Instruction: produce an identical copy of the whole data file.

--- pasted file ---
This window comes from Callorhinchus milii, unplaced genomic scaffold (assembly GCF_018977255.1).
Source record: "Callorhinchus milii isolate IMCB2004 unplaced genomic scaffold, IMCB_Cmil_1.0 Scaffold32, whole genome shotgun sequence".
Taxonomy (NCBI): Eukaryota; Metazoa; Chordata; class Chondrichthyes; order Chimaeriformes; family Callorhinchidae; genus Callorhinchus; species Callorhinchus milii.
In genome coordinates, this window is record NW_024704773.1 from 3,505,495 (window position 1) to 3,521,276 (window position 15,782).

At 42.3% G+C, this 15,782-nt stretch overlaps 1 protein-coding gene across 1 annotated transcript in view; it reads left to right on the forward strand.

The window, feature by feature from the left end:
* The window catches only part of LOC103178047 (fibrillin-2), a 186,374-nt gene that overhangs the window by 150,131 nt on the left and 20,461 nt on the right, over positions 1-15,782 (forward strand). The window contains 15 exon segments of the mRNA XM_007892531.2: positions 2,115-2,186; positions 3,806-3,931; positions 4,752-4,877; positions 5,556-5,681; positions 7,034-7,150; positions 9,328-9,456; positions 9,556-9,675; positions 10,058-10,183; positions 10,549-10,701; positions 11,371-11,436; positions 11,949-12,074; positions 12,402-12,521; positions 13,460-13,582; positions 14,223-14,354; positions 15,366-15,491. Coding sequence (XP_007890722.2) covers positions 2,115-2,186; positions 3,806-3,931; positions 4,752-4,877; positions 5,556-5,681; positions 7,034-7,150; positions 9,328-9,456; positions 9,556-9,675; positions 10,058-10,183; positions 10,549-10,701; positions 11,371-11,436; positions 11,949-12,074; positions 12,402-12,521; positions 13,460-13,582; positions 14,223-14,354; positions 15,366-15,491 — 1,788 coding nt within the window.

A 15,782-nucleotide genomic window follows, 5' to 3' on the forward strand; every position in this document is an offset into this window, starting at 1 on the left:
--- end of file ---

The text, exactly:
This window comes from Callorhinchus milii, unplaced genomic scaffold (assembly GCF_018977255.1).
Source record: "Callorhinchus milii isolate IMCB2004 unplaced genomic scaffold, IMCB_Cmil_1.0 Scaffold32, whole genome shotgun sequence".
Taxonomy (NCBI): Eukaryota; Metazoa; Chordata; class Chondrichthyes; order Chimaeriformes; family Callorhinchidae; genus Callorhinchus; species Callorhinchus milii.
In genome coordinates, this window is record NW_024704773.1 from 3,505,495 (window position 1) to 3,521,276 (window position 15,782).

At 42.3% G+C, this 15,782-nt stretch overlaps 1 protein-coding gene across 1 annotated transcript in view; it reads left to right on the forward strand.

The window, feature by feature from the left end:
* The window catches only part of LOC103178047 (fibrillin-2), a 186,374-nt gene that overhangs the window by 150,131 nt on the left and 20,461 nt on the right, over positions 1-15,782 (forward strand). The window contains 15 exon segments of the mRNA XM_007892531.2: positions 2,115-2,186; positions 3,806-3,931; positions 4,752-4,877; positions 5,556-5,681; positions 7,034-7,150; positions 9,328-9,456; positions 9,556-9,675; positions 10,058-10,183; positions 10,549-10,701; positions 11,371-11,436; positions 11,949-12,074; positions 12,402-12,521; positions 13,460-13,582; positions 14,223-14,354; positions 15,366-15,491. Coding sequence (XP_007890722.2) covers positions 2,115-2,186; positions 3,806-3,931; positions 4,752-4,877; positions 5,556-5,681; positions 7,034-7,150; positions 9,328-9,456; positions 9,556-9,675; positions 10,058-10,183; positions 10,549-10,701; positions 11,371-11,436; positions 11,949-12,074; positions 12,402-12,521; positions 13,460-13,582; positions 14,223-14,354; positions 15,366-15,491 — 1,788 coding nt within the window.

A 15,782-nucleotide genomic window follows, 5' to 3' on the forward strand; every position in this document is an offset into this window, starting at 1 on the left: